BRIC, an acronym coined by Jim O’Neill, global economist at Goldman Sachs, for Brazil, Russia, India and China, the big four economic powers of tomorrow, has a magical ring for just about any business with ambitions of geographic expansion. However, the multiple realities behind what we are told are the new economic powerhouses aren’t always as sparkling as hoped. Watchmaking doesn’t escape these contrasts, even if the BRIC markets do offer incredible growth levers and tick all the right boxes for a radiant future.
China does more than keep its promises; in the space of a decade, it has evolved into a promised land with the potential to take up the slack when the economy falters elsewhere in the world. China has become the biggest growth engine for industries across every sector. And watchmakers want their share; more and more brands – Piaget, Vacheron Constantin, Tudor, Omega and Longines to name but some – are finding the pith and marrow of their growth in China. Others would simply stagnate, even lose ground, without the Middle Kingdom. As Alain Peyrefitte predicted, China has woken up.
First come, first served
Not for everyone though. Those who are just beginning to roll out their strategies could be in for a rude awakening themselves. In the meantime, they continue to talk up a potentially “stratospheric” growth lever. Yet the best spots at retailers are like gold dust; the most desirable locations and stores have become incredibly, not to say impossibly, expensive. The big cities are awash with a myriad brands’ stores. Now level two to four towns are developing along similar lines, prompting watchmakers to invent seventh and even eighth zones, akin to mirages in the desert. Thus a headstart could prove to be a crucial advantage, particularly as point-of-sale profitability in China has to be calculated over the long term.
The fact remains that Asia, thanks to China, is now the biggest market for Swiss watch firms. In 2010, it swallowed up CHF 8.5 billion in Swiss timepieces or 52.6%. Gaining 34.6% on 2009, Asia also posted the strongest growth. However, switch from value to volume and Asia accounts for just 38.6% of exports. In other words, customers in this part of the world purchased the most expensive timepieces. With an average export price of almost CHF 800 (CHF 580 all regions taken together), Asia is positioned well ahead of the other markets. China by itself, the fourth biggest market for Swiss watch exports in 2010, was also the fastest-growing. It gained 57% in value terms compared with 2009, outperforming its pre-crisis level by 18% to break through the one billion Swiss Francs barrier for the first time. Yet despite such exponential figures, some could find themselves with egg on their face as, when it comes to distribution, most of the cake has been cut and served.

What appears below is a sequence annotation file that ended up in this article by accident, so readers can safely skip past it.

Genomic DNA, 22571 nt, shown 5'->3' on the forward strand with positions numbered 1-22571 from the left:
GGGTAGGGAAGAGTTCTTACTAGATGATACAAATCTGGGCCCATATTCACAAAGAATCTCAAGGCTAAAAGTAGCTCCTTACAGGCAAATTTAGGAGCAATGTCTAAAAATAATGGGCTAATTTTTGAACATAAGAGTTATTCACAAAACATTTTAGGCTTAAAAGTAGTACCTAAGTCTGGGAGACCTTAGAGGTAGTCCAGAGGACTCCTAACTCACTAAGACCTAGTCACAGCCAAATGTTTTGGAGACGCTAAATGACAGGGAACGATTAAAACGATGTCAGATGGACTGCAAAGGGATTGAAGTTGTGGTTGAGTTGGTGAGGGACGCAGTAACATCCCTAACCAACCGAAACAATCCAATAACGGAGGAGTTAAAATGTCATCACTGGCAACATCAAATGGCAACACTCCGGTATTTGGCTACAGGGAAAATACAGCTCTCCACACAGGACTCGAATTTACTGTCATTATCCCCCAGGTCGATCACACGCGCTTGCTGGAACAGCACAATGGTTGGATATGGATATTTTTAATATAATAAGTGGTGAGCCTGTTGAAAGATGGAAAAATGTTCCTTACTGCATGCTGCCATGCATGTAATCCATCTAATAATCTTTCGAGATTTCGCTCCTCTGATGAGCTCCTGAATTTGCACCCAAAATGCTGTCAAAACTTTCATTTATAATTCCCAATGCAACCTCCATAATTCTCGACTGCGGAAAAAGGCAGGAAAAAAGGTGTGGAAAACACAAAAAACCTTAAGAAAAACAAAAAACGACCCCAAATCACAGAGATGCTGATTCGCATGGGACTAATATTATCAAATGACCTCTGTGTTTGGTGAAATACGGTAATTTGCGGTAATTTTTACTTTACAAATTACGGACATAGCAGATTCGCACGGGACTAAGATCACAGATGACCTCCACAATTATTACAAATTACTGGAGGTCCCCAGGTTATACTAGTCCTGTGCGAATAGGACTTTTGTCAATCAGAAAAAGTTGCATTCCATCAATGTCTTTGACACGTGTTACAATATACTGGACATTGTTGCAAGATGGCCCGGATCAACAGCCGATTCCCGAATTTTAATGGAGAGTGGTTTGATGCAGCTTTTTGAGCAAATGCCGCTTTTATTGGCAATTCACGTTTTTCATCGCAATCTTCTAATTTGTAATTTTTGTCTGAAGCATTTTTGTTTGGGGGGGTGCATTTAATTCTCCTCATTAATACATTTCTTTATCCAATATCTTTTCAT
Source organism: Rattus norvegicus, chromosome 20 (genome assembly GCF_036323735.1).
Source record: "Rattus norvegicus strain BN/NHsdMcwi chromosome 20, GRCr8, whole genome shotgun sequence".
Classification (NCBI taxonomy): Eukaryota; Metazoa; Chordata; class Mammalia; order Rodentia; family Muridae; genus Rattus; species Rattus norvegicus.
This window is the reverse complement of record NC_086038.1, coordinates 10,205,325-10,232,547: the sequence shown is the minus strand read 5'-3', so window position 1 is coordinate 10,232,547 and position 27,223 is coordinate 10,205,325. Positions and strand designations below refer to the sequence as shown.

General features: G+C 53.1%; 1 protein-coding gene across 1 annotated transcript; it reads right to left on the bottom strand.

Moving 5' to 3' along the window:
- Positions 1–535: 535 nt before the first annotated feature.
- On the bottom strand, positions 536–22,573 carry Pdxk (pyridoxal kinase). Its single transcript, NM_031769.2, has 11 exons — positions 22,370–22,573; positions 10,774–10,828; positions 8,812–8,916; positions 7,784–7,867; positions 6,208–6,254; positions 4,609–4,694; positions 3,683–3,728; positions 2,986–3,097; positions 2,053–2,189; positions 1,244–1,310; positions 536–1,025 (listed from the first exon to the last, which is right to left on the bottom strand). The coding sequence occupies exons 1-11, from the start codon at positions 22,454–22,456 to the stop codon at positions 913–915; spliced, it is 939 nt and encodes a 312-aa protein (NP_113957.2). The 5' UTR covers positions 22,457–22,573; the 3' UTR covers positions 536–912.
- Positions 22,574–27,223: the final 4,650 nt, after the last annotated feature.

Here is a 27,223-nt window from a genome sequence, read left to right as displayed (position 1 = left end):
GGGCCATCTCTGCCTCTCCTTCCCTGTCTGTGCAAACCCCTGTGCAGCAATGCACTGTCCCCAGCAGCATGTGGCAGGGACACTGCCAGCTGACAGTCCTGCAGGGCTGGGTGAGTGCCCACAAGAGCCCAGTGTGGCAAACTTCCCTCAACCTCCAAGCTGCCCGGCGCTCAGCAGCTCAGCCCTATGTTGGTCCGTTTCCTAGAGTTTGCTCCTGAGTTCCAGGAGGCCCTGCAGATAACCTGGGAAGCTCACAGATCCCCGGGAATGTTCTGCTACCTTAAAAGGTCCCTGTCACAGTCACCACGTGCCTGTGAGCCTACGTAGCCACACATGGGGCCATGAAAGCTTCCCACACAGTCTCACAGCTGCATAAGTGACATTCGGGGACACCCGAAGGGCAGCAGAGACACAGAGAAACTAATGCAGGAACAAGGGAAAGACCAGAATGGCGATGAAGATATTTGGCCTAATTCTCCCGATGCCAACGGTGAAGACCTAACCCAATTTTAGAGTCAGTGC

How China has changed Swiss watchmaking
China has changed the face of the horological world to the point that, were it to sneeze, the rest of the markets would find it hard to prevent the cold from spreading. Indeed, China forms a club with Hong Kong, and with Taiwan and Macao. This former British colony is a hub for re-exports of watches into China and the foremost destination for Swiss watches. Chinese tourists descend in droves on its tax-free stores, where prices can be slashed by up to 60% compared with the mainland, according to calculations by Rolf Schnyder, CEO and owner of Ulysse Nardin who recently passed away. In 2010, Swiss watch exports to Hong Kong surged 46.9% in value terms, leaving 2008’s record levels in a cloud of dust.
But beware! Certain observers are warning against a possible overheating economy and the risk of inflation. Fingers are also being pointed at the country’s belated monetary tightening and the undervalued yuan. Despite this, Luc Perramond, at the head of La Montre Hermès, anticipates that China will continue to grow for at least another twenty years. Further proof, were it needed, of the country’s clout comes from the Swatch Group, which has gone as far as to open a watchmaking school there. Says Juan-Carlos Torres, CEO Vacheron Constantin, watchmaking has yet to take the full measure of the Chinese phenomenon.